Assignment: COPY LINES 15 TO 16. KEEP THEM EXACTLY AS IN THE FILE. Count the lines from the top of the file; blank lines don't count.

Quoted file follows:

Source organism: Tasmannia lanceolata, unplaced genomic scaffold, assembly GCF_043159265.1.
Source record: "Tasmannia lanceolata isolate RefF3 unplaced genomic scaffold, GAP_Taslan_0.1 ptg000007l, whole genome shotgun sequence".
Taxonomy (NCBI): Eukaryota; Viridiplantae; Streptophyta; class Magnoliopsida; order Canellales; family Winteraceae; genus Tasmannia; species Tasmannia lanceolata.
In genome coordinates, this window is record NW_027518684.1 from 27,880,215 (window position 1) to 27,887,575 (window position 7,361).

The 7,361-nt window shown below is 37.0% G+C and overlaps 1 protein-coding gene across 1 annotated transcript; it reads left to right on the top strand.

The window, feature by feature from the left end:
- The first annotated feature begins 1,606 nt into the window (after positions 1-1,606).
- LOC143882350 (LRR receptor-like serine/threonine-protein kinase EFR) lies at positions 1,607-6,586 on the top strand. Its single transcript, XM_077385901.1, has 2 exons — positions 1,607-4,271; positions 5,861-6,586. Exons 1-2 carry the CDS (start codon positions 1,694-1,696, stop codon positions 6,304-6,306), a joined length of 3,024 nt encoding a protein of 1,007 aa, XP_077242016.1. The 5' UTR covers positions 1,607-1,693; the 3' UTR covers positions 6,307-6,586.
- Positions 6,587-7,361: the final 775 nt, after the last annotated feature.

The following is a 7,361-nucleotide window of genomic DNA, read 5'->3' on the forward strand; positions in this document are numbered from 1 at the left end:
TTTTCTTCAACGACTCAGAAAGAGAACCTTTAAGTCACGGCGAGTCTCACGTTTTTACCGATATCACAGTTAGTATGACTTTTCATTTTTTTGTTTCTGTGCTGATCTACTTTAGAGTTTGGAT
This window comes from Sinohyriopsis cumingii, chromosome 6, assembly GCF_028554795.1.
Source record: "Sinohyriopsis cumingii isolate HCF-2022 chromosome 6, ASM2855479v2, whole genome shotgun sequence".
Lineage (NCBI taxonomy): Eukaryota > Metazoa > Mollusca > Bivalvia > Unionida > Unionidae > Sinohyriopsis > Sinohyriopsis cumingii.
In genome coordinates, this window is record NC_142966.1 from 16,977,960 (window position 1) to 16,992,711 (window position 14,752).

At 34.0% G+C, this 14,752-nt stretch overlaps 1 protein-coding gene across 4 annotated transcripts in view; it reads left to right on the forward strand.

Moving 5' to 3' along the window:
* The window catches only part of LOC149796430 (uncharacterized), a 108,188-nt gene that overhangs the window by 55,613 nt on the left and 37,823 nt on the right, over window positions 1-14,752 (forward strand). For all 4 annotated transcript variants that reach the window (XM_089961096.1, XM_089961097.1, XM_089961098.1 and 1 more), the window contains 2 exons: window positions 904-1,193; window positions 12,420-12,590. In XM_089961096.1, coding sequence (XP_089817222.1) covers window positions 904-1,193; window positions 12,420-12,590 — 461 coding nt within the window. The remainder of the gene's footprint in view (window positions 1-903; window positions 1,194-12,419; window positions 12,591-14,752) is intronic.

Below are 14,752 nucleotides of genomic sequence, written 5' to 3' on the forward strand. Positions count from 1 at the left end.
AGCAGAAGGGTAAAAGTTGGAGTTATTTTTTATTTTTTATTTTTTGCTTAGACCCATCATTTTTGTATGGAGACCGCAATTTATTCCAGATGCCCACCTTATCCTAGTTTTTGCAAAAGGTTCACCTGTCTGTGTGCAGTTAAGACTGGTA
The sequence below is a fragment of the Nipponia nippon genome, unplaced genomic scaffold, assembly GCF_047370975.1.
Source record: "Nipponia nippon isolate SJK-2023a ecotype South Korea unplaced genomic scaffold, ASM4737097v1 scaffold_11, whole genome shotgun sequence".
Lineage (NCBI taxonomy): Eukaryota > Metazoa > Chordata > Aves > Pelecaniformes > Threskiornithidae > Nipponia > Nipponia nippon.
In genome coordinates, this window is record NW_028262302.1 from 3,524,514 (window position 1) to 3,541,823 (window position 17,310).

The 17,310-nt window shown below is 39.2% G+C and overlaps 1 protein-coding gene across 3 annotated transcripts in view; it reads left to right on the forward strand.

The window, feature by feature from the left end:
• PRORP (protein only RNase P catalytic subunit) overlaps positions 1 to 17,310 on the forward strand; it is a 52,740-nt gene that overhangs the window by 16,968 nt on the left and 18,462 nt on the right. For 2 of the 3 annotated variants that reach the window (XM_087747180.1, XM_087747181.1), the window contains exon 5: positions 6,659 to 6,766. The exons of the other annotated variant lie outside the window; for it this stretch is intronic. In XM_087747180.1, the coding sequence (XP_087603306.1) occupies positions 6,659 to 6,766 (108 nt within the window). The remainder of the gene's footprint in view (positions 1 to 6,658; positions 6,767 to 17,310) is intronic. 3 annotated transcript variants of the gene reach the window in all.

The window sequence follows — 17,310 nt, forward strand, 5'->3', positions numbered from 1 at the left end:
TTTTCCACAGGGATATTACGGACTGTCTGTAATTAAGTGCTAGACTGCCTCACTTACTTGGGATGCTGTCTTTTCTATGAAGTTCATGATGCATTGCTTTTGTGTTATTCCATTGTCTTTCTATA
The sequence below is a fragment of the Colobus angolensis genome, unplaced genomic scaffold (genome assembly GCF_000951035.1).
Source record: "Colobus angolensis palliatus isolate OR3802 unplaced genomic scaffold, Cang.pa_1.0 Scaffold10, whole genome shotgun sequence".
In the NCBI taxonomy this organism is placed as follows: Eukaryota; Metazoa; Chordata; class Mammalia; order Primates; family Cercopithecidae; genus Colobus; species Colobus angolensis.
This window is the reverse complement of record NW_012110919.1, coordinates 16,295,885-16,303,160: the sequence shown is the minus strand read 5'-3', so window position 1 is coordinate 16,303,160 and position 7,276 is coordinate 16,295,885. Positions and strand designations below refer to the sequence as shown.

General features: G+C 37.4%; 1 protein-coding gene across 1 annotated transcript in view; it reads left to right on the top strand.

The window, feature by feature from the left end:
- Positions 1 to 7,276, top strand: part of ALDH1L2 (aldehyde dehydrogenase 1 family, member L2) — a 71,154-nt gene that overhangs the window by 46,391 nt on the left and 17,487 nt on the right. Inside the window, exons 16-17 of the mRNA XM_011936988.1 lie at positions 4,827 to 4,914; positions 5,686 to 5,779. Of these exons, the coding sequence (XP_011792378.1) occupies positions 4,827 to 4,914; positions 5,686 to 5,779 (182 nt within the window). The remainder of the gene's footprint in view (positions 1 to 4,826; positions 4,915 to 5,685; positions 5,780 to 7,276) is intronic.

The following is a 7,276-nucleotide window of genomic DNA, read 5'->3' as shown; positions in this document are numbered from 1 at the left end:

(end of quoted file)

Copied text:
In genome coordinates, this window is record NC_142966.1 from 16,977,960 (window position 1) to 16,992,711 (window position 14,752).

At 34.0% G+C, this 14,752-nt stretch overlaps 1 protein-coding gene across 4 annotated transcripts in view; it reads left to right on the forward strand.